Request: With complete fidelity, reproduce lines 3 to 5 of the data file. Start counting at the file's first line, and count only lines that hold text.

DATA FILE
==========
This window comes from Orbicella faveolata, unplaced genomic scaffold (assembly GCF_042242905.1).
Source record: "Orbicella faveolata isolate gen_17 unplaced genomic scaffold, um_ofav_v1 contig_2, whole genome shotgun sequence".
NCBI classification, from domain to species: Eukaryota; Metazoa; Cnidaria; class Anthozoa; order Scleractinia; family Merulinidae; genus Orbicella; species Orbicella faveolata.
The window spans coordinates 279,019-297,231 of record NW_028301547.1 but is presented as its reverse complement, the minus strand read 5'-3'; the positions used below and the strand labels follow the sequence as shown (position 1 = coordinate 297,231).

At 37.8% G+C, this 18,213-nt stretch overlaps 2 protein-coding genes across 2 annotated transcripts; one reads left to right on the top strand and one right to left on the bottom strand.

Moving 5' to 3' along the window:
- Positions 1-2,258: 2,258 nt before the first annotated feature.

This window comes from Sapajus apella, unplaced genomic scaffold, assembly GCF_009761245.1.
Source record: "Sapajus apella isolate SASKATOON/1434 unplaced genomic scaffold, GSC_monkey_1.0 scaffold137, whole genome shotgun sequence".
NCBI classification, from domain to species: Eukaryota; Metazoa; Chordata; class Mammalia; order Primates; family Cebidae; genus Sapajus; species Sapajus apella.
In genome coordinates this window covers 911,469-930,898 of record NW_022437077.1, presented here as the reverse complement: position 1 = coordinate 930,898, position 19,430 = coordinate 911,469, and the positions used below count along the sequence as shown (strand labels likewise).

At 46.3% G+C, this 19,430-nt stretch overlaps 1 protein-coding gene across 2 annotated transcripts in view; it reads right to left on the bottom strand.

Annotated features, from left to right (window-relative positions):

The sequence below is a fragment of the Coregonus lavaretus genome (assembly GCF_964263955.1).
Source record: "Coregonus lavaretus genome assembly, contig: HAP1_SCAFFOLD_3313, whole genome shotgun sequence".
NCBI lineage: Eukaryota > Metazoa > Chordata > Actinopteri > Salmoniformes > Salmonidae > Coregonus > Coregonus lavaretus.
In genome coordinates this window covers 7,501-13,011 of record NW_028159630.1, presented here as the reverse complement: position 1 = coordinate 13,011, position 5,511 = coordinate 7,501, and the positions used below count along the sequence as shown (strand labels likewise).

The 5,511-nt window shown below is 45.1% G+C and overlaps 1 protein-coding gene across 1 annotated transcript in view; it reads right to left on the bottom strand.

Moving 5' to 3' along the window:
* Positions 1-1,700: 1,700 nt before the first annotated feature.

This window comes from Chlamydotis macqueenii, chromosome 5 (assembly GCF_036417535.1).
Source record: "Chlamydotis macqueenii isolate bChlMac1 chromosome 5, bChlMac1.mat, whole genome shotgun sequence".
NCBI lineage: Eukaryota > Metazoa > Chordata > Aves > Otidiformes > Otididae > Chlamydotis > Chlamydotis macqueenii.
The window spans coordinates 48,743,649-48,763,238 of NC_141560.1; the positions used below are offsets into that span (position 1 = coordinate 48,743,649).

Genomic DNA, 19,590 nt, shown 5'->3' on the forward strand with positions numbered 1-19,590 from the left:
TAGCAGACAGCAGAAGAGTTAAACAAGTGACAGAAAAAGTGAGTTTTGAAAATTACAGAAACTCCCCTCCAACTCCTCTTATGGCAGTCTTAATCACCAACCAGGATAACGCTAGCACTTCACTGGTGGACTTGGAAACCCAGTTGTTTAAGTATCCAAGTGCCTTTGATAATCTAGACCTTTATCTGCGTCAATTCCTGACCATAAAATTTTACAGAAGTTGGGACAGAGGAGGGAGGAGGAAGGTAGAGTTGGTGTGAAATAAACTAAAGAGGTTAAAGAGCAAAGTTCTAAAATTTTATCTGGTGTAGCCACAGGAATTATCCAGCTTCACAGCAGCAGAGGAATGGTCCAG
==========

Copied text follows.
NCBI classification, from domain to species: Eukaryota; Metazoa; Cnidaria; class Anthozoa; order Scleractinia; family Merulinidae; genus Orbicella; species Orbicella faveolata.
The window spans coordinates 279,019-297,231 of record NW_028301547.1 but is presented as its reverse complement, the minus strand read 5'-3'; the positions used below and the strand labels follow the sequence as shown (position 1 = coordinate 297,231).

At 37.8% G+C, this 18,213-nt stretch overlaps 2 protein-coding genes across 2 annotated transcripts; one reads left to right on the top strand and one right to left on the bottom strand.